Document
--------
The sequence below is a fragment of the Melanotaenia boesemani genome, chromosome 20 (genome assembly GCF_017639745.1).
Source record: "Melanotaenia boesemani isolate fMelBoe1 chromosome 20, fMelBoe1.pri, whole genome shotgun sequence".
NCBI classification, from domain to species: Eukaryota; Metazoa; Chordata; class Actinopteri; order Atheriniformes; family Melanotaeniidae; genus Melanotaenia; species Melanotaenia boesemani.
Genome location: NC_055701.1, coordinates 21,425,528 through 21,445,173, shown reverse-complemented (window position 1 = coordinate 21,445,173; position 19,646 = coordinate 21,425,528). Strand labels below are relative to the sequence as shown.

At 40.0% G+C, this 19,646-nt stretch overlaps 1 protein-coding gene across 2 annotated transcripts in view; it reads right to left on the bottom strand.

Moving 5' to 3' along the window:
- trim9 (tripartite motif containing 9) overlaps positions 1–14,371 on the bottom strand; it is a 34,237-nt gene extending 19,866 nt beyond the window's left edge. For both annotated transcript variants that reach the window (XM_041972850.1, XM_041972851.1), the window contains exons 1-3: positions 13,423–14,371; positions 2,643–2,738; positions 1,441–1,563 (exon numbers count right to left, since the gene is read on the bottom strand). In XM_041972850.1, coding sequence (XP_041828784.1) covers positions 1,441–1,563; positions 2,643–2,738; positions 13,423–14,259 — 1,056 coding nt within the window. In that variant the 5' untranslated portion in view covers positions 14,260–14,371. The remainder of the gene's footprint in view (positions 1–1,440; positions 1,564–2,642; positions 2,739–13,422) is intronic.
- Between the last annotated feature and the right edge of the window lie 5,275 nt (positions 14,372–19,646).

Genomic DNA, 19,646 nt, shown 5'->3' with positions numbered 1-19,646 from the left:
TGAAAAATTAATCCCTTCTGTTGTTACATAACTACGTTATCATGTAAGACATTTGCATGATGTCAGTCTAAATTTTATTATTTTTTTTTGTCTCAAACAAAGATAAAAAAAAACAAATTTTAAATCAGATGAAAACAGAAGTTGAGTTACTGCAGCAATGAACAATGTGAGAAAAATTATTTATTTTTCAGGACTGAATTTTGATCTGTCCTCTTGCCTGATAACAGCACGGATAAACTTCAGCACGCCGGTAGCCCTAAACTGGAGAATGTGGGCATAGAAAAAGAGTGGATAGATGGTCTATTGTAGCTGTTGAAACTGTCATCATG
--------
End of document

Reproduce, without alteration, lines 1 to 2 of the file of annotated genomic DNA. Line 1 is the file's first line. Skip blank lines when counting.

The sequence below is a fragment of the Melanotaenia boesemani genome, chromosome 20 (genome assembly GCF_017639745.1).
Source record: "Melanotaenia boesemani isolate fMelBoe1 chromosome 20, fMelBoe1.pri, whole genome shotgun sequence".